We’ve all wanted to break a world record at some point in our lives. The thought of being included in that giant, glossy record book is a thrilling but unlikely dream. This year, however, Wabash Valley and Indiana State aspired to make a dream become a reality. On Sept. 2, more than 1,600 people gathered in the Hulman Center in an effort to make a difference and to shatter the record for longest high-five chain. Known as High Five for the Kids, the event was hosted by the United Way, a global organization that seeks to improve the quality of life for every individual. The event raised money for children in need through donations and sales of T-shirts and giant foam hands.

“The donations they’re collecting today will benefit the Backpack Program which is a program that sends food (to) students who don’t have any,” said Nancy Rogers, vice president of university engagement.

To ensure the success of the record attempt, the event was carefully organized. Each participant had to stay in line and, upon receiving a high-five, had 10 seconds to high-five the next participant. The chain was so long that many got tired and had to sit down to wait for their brief but essential turn. Evelyn Carrera, an official from the Guinness Book of World Records judged each high-five’s credibility by walking down the expansive line. Participants were thrilled to be part of such a large project.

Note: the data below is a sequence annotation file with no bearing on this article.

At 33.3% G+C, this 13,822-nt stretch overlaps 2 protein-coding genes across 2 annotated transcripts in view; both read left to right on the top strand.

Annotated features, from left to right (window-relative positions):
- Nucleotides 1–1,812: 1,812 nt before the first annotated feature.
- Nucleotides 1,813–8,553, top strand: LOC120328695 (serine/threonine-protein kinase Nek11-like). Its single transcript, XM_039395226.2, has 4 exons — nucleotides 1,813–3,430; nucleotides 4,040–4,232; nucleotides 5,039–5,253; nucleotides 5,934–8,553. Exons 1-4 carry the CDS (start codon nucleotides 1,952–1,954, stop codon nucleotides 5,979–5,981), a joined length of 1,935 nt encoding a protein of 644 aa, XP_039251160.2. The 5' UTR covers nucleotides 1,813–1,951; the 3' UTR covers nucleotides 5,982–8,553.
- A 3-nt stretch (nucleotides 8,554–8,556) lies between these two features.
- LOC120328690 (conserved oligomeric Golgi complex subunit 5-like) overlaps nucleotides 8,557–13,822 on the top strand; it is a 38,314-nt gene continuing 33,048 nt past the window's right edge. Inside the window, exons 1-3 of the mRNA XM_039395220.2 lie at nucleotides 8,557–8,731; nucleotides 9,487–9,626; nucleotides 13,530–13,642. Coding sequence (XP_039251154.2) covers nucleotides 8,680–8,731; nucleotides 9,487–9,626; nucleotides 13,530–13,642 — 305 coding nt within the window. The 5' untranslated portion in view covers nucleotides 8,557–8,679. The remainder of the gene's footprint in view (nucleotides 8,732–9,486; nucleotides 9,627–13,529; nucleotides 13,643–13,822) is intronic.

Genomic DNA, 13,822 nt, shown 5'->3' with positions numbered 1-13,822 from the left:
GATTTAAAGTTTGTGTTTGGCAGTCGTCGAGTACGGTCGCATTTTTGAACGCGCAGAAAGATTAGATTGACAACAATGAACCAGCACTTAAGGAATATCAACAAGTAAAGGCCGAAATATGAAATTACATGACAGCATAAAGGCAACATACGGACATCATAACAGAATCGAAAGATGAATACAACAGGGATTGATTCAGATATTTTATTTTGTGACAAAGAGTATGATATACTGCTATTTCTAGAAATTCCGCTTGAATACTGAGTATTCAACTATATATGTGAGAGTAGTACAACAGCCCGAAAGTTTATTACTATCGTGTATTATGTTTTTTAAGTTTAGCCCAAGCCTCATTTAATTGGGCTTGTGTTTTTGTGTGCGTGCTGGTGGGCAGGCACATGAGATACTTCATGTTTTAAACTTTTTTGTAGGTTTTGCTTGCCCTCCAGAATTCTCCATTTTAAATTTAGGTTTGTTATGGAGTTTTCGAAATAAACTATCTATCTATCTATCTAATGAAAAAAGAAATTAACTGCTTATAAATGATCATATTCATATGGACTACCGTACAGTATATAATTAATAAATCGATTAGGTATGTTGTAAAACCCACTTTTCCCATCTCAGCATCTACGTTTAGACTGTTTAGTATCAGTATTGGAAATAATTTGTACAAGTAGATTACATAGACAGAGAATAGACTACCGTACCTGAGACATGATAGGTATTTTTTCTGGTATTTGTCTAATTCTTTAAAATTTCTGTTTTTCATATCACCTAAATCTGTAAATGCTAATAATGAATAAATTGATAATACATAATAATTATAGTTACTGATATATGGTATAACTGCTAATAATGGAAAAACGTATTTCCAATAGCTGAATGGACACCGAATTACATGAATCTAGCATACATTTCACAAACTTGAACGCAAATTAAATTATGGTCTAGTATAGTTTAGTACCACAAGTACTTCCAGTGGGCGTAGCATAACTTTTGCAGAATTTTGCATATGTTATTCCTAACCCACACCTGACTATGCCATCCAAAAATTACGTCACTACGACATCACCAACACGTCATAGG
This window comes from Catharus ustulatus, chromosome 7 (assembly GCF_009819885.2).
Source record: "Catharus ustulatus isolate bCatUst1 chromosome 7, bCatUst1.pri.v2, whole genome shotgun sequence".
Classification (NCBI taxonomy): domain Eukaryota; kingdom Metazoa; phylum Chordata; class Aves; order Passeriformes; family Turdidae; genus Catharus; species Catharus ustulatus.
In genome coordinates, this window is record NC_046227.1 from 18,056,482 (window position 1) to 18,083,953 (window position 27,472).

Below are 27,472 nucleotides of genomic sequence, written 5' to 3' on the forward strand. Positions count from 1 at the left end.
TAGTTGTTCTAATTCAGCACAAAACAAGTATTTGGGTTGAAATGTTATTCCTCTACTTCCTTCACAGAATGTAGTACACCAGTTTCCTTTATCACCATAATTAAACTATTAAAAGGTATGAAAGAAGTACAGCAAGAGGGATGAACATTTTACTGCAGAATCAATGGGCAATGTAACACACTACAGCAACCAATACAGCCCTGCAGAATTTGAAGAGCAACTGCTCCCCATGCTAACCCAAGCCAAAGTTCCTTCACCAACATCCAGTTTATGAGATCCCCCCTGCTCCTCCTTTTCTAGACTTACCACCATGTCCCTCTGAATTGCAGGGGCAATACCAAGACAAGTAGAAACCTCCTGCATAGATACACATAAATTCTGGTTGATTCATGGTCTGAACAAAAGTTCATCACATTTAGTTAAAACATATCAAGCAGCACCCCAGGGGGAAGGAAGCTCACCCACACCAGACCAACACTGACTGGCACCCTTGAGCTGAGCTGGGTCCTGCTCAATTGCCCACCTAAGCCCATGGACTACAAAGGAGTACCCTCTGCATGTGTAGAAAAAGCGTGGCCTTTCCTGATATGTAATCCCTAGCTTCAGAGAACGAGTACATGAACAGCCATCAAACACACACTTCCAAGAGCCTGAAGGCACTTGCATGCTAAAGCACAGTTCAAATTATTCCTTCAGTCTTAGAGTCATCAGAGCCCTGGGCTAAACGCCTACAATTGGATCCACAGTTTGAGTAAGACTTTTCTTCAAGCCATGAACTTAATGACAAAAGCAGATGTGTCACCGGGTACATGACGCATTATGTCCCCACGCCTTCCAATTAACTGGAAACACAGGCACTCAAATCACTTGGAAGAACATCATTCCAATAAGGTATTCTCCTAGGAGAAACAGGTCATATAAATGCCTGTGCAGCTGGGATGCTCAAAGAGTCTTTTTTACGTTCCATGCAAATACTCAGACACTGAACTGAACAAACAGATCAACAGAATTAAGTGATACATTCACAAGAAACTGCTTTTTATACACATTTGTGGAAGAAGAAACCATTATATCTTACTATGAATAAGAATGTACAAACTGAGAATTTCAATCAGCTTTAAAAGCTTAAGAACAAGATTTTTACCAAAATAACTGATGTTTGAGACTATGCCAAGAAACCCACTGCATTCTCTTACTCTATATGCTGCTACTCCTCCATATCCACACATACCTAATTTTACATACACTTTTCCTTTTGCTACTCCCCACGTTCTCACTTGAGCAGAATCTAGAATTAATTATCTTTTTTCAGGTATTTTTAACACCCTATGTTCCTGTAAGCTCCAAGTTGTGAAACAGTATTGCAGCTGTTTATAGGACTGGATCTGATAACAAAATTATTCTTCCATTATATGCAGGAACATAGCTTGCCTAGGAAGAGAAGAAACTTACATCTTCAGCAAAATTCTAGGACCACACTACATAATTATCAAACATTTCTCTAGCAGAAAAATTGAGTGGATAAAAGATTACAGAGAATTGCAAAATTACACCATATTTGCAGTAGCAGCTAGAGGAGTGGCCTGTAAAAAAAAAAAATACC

“It gets the community actively involved,” said Audrey Nelson, a senior public relations major. When the chain was completed, 1,647 high-fives had been delivered, demolishing the record of 1,391 set in China last April. The crowd was already roaring as Carrera stepped forward and announced “Welcome to the Guinness World Records family.”